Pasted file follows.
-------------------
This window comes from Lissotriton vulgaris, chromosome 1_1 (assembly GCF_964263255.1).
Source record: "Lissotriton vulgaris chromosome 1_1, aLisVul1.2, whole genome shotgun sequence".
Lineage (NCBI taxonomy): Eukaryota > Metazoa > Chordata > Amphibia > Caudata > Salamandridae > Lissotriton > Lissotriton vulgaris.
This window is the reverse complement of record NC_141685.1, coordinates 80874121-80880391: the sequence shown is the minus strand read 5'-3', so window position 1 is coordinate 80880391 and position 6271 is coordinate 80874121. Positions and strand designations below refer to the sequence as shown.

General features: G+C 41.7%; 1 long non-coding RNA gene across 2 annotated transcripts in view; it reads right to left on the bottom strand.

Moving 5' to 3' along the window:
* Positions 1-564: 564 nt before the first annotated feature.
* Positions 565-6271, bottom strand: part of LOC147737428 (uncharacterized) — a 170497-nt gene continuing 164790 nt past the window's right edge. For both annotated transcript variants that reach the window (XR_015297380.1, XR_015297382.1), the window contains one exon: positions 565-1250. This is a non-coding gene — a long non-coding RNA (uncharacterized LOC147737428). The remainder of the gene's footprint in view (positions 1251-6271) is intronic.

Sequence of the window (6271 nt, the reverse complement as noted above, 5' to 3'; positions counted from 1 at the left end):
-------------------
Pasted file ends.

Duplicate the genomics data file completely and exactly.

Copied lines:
This window comes from Lissotriton vulgaris, chromosome 1_1 (assembly GCF_964263255.1).
Source record: "Lissotriton vulgaris chromosome 1_1, aLisVul1.2, whole genome shotgun sequence".
Lineage (NCBI taxonomy): Eukaryota > Metazoa > Chordata > Amphibia > Caudata > Salamandridae > Lissotriton > Lissotriton vulgaris.
This window is the reverse complement of record NC_141685.1, coordinates 80874121-80880391: the sequence shown is the minus strand read 5'-3', so window position 1 is coordinate 80880391 and position 6271 is coordinate 80874121. Positions and strand designations below refer to the sequence as shown.

General features: G+C 41.7%; 1 long non-coding RNA gene across 2 annotated transcripts in view; it reads right to left on the bottom strand.

Moving 5' to 3' along the window:
* Positions 1-564: 564 nt before the first annotated feature.
* Positions 565-6271, bottom strand: part of LOC147737428 (uncharacterized) — a 170497-nt gene continuing 164790 nt past the window's right edge. For both annotated transcript variants that reach the window (XR_015297380.1, XR_015297382.1), the window contains one exon: positions 565-1250. This is a non-coding gene — a long non-coding RNA (uncharacterized LOC147737428). The remainder of the gene's footprint in view (positions 1251-6271) is intronic.

Sequence of the window (6271 nt, the reverse complement as noted above, 5' to 3'; positions counted from 1 at the left end):